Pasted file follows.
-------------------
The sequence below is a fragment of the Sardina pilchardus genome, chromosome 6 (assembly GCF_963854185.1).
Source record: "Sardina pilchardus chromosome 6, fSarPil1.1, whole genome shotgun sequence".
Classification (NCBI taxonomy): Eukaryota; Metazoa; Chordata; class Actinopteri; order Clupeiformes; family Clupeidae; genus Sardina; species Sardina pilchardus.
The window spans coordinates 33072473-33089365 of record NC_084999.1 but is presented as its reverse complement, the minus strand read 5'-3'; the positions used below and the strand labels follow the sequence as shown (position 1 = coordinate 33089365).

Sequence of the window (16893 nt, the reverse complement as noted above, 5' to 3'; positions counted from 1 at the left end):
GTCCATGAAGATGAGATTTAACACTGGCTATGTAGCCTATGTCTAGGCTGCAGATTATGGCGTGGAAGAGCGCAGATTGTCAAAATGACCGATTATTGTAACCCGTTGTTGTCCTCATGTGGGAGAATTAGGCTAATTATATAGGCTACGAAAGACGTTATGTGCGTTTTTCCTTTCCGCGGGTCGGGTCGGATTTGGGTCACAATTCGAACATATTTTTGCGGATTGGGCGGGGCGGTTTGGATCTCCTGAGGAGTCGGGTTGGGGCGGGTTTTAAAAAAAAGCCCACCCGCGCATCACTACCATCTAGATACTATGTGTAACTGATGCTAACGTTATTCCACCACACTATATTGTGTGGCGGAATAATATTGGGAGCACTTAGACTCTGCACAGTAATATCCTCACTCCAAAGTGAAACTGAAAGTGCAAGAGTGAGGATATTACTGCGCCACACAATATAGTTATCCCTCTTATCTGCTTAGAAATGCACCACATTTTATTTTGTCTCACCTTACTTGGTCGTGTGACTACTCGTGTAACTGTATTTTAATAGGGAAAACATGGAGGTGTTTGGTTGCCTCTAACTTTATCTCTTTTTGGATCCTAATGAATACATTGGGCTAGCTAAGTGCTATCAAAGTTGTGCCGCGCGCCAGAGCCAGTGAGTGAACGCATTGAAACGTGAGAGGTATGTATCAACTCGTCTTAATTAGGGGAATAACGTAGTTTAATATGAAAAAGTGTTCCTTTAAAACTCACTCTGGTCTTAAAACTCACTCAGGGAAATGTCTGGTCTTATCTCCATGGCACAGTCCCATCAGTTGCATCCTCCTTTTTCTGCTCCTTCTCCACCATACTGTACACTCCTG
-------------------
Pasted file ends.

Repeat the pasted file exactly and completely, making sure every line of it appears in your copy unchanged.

The sequence below is a fragment of the Sardina pilchardus genome, chromosome 6 (assembly GCF_963854185.1).
Source record: "Sardina pilchardus chromosome 6, fSarPil1.1, whole genome shotgun sequence".
Classification (NCBI taxonomy): Eukaryota; Metazoa; Chordata; class Actinopteri; order Clupeiformes; family Clupeidae; genus Sardina; species Sardina pilchardus.
The window spans coordinates 33072473-33089365 of record NC_084999.1 but is presented as its reverse complement, the minus strand read 5'-3'; the positions used below and the strand labels follow the sequence as shown (position 1 = coordinate 33089365).

Sequence of the window (16893 nt, the reverse complement as noted above, 5' to 3'; positions counted from 1 at the left end):
GTCCATGAAGATGAGATTTAACACTGGCTATGTAGCCTATGTCTAGGCTGCAGATTATGGCGTGGAAGAGCGCAGATTGTCAAAATGACCGATTATTGTAACCCGTTGTTGTCCTCATGTGGGAGAATTAGGCTAATTATATAGGCTACGAAAGACGTTATGTGCGTTTTTCCTTTCCGCGGGTCGGGTCGGATTTGGGTCACAATTCGAACATATTTTTGCGGATTGGGCGGGGCGGTTTGGATCTCCTGAGGAGTCGGGTTGGGGCGGGTTTTAAAAAAAAGCCCACCCGCGCATCACTACCATCTAGATACTATGTGTAACTGATGCTAACGTTATTCCACCACACTATATTGTGTGGCGGAATAATATTGGGAGCACTTAGACTCTGCACAGTAATATCCTCACTCCAAAGTGAAACTGAAAGTGCAAGAGTGAGGATATTACTGCGCCACACAATATAGTTATCCCTCTTATCTGCTTAGAAATGCACCACATTTTATTTTGTCTCACCTTACTTGGTCGTGTGACTACTCGTGTAACTGTATTTTAATAGGGAAAACATGGAGGTGTTTGGTTGCCTCTAACTTTATCTCTTTTTGGATCCTAATGAATACATTGGGCTAGCTAAGTGCTATCAAAGTTGTGCCGCGCGCCAGAGCCAGTGAGTGAACGCATTGAAACGTGAGAGGTATGTATCAACTCGTCTTAATTAGGGGAATAACGTAGTTTAATATGAAAAAGTGTTCCTTTAAAACTCACTCTGGTCTTAAAACTCACTCAGGGAAATGTCTGGTCTTATCTCCATGGCACAGTCCCATCAGTTGCATCCTCCTTTTTCTGCTCCTTCTCCACCATACTGTACACTCCTG